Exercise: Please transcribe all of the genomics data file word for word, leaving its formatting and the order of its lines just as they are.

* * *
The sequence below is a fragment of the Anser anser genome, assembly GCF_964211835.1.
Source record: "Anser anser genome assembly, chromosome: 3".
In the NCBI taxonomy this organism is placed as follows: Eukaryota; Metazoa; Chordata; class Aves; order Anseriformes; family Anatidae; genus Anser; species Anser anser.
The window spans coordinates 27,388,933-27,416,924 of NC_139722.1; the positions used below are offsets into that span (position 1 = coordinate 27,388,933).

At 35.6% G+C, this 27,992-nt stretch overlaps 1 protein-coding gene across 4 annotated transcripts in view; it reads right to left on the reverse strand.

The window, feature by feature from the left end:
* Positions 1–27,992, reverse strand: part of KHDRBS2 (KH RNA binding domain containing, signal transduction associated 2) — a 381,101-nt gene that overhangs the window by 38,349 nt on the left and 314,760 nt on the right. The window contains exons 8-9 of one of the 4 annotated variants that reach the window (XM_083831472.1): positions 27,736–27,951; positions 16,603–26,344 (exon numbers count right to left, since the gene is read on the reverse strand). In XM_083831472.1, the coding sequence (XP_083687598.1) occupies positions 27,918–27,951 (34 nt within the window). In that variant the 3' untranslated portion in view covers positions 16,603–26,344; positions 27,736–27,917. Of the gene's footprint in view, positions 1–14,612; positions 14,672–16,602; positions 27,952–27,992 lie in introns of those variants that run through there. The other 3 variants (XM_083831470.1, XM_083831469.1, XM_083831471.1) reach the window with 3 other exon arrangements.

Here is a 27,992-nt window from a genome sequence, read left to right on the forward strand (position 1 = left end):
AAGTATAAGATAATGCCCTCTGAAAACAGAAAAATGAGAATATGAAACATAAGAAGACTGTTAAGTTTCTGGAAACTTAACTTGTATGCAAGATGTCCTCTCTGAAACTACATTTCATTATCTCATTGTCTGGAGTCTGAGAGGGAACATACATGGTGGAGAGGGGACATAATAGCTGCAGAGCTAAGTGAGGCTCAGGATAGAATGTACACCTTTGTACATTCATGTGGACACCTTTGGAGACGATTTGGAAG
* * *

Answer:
The sequence below is a fragment of the Anser anser genome, assembly GCF_964211835.1.
Source record: "Anser anser genome assembly, chromosome: 3".
In the NCBI taxonomy this organism is placed as follows: Eukaryota; Metazoa; Chordata; class Aves; order Anseriformes; family Anatidae; genus Anser; species Anser anser.
The window spans coordinates 27,388,933-27,416,924 of NC_139722.1; the positions used below are offsets into that span (position 1 = coordinate 27,388,933).

At 35.6% G+C, this 27,992-nt stretch overlaps 1 protein-coding gene across 4 annotated transcripts in view; it reads right to left on the reverse strand.

The window, feature by feature from the left end:
* Positions 1–27,992, reverse strand: part of KHDRBS2 (KH RNA binding domain containing, signal transduction associated 2) — a 381,101-nt gene that overhangs the window by 38,349 nt on the left and 314,760 nt on the right. The window contains exons 8-9 of one of the 4 annotated variants that reach the window (XM_083831472.1): positions 27,736–27,951; positions 16,603–26,344 (exon numbers count right to left, since the gene is read on the reverse strand). In XM_083831472.1, the coding sequence (XP_083687598.1) occupies positions 27,918–27,951 (34 nt within the window). In that variant the 3' untranslated portion in view covers positions 16,603–26,344; positions 27,736–27,917. Of the gene's footprint in view, positions 1–14,612; positions 14,672–16,602; positions 27,952–27,992 lie in introns of those variants that run through there. The other 3 variants (XM_083831470.1, XM_083831469.1, XM_083831471.1) reach the window with 3 other exon arrangements.

Here is a 27,992-nt window from a genome sequence, read left to right on the forward strand (position 1 = left end):
AAGTATAAGATAATGCCCTCTGAAAACAGAAAAATGAGAATATGAAACATAAGAAGACTGTTAAGTTTCTGGAAACTTAACTTGTATGCAAGATGTCCTCTCTGAAACTACATTTCATTATCTCATTGTCTGGAGTCTGAGAGGGAACATACATGGTGGAGAGGGGACATAATAGCTGCAGAGCTAAGTGAGGCTCAGGATAGAATGTACACCTTTGTACATTCATGTGGACACCTTTGGAGACGATTTGGAAG